"I told myself, 'Be cool,'" Jones recalled last week at the Danville Community Center. "'Don't ask for their autographs.'"
Jones, who was named an All Pro four years and has been on three winning Super Bowl teams, was receiving his latest honor - being named a "Living Treasure" by the program of the same name at the Museum of the San Ramon Valley.
The former star tight end, who played with the Niners from 1987-97, regaled the crowd with stories of his football career, beginning with his youth when he preferred baseball but played both sports.
He mostly sat on the bench during football season in high school, then at the end of the season banquet the coach announced, "The guy with the most potential for the NFL is Brent Jones."
"Then why didn't you play him?" Jones remembered his dad muttering under his breath.
Jones attended Santa Clara University on a dual baseball and football scholarship but was dropped from baseball after an injury. When he saw his future as an NFL player, he began to focus on academics.
"In football you are always one play away from the end of your career," he noted.
During college he also met his future wife Dana, who was in the audience.
"She was the greatest girlfriend for a football player," Jones said with a huge smile. "She cut out my clippings. She cooked me food. I weighed 205 and needed to gain 30 pounds."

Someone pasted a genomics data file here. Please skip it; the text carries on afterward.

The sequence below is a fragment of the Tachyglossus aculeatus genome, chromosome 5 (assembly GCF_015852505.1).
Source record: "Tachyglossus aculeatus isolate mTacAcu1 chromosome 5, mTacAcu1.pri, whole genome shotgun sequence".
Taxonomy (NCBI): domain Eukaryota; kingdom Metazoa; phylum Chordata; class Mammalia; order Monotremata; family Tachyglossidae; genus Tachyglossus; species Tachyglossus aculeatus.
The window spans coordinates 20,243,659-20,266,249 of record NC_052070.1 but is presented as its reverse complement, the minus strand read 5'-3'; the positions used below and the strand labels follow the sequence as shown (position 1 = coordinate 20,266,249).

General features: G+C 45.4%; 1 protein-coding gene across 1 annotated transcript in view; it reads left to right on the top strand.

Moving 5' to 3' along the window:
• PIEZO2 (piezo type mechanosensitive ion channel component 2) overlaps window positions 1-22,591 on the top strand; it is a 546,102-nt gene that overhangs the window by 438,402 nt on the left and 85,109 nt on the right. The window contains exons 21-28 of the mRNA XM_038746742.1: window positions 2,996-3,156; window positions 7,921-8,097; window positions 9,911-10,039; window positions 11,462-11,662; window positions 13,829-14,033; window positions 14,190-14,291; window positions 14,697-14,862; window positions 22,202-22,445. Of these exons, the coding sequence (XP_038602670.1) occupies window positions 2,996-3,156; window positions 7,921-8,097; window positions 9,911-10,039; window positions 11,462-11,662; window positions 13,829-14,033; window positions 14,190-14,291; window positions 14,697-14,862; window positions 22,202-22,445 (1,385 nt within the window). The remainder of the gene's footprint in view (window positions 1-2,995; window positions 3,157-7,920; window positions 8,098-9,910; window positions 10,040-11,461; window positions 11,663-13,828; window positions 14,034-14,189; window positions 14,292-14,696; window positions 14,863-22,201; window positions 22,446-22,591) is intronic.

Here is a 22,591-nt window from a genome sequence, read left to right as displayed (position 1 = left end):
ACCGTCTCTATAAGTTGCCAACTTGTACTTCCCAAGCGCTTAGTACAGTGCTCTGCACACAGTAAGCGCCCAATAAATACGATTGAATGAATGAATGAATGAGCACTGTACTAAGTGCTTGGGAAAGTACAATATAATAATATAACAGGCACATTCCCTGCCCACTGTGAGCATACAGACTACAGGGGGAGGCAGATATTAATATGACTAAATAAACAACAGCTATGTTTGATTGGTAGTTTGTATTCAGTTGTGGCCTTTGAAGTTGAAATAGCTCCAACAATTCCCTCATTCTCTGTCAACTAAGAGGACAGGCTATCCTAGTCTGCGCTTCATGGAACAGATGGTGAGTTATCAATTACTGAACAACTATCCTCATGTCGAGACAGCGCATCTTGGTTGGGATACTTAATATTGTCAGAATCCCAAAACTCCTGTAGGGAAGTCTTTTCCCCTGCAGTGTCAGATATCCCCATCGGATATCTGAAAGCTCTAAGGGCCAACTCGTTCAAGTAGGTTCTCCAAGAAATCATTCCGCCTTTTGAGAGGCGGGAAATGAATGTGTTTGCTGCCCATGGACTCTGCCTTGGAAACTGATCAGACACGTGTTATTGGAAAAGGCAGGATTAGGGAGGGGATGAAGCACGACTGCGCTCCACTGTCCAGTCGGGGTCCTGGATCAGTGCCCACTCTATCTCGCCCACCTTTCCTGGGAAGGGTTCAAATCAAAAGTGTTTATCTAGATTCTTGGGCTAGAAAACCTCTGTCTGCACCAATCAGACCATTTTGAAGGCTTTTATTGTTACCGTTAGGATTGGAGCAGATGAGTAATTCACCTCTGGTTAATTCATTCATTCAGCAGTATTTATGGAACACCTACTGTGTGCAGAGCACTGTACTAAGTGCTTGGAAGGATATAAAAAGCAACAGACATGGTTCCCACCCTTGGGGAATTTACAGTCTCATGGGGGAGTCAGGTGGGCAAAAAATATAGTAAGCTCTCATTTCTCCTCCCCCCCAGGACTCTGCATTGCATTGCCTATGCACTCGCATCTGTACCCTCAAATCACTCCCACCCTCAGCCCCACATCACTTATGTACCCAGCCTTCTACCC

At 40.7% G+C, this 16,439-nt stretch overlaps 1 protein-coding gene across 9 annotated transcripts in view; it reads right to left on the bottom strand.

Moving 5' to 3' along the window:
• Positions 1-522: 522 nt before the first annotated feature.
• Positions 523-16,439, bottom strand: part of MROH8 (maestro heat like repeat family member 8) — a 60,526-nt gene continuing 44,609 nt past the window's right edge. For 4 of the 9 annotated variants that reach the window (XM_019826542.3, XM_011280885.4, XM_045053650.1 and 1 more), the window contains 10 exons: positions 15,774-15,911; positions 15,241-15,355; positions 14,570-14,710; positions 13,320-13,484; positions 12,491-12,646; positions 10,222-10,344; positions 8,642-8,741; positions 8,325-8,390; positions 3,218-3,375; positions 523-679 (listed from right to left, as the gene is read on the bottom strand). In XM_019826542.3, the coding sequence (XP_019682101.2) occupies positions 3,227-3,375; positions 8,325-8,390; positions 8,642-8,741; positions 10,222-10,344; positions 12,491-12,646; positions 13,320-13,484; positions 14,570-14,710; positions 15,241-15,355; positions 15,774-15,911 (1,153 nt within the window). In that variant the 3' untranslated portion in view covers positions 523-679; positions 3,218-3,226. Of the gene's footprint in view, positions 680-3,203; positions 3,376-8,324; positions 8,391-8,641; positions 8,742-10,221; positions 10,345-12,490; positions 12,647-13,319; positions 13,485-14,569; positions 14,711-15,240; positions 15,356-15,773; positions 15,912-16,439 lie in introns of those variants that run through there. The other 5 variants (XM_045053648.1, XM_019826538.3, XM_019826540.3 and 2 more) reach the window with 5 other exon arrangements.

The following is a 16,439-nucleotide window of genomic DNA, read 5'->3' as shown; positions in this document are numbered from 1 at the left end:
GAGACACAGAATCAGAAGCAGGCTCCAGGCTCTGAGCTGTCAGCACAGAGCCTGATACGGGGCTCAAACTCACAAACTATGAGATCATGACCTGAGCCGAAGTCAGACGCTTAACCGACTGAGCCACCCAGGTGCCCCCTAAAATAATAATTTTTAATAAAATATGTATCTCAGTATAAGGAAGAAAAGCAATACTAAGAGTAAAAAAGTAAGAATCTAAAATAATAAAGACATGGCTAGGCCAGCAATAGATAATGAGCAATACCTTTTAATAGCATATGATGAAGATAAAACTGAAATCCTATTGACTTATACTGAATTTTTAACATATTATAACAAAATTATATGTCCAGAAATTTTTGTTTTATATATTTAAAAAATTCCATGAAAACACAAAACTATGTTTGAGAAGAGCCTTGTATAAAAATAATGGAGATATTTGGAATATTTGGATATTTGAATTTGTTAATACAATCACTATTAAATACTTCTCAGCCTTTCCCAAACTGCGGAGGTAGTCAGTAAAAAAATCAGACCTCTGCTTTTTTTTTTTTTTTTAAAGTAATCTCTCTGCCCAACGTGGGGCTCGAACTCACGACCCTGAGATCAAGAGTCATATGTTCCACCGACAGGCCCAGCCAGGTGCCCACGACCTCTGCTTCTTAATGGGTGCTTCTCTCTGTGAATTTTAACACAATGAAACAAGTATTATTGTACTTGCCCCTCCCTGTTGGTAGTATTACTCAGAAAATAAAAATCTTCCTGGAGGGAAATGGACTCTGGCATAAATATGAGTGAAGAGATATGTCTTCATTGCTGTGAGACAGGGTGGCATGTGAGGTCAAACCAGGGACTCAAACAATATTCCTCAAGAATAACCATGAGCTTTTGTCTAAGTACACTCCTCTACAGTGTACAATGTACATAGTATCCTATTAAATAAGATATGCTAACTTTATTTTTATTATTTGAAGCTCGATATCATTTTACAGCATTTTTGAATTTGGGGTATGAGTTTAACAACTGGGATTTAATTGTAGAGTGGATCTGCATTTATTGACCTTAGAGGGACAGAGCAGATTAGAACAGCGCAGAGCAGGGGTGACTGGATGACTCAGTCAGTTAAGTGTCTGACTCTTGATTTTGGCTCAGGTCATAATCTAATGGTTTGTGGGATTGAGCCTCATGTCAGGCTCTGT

When he was drafted by the 49ers, he was one of 130 players trying to make the final cut and was tagged eighth-string tight end. "I was so depressed. I thought I would have to be flawless," he said.
Then one day the tight ends ahead of him were injured or unavailable and he was called into the memorable huddle. The next play he reached his arm out incredibly far to catch a flailing Montana pass and caught the attention of Coach Bill Walsh.
"Hey, Jones, you're doing a heckuva job out there. Keep it up," Walsh told him soon afterward. Jones called all his friends and family to repeat the glorious words.
He also drew laughter telling about East Coast competitors calling the 49ers a wimpy California team who couldn't take the cold.
"Hey, I've been to Tahoe,'" Jones recalled thinking in a macho manner. "But then I saw temperatures I never saw. Three. What's 3?"
He also remembered arriving at the stadium to hear Montana fans chant, "Joe! Joe! Joe!"
"It kind of sounds like 'Jones,'" he thought.
He, Dana and their two daughters moved to Danville from San Jose in 1995 because he was a little too visible and began to fear for their safety when he was on the road. The family loves it here, he said, and they quickly made themselves at home.
"There is part of the original carpool in the audience tonight," he announced.
Jones held the audience enthralled for a hour and a half, at which time organizer Betty Joyce presented him with the book "Vintage Danville." After the talk, Jones visited with fans and let them hold his Super Bowl ring.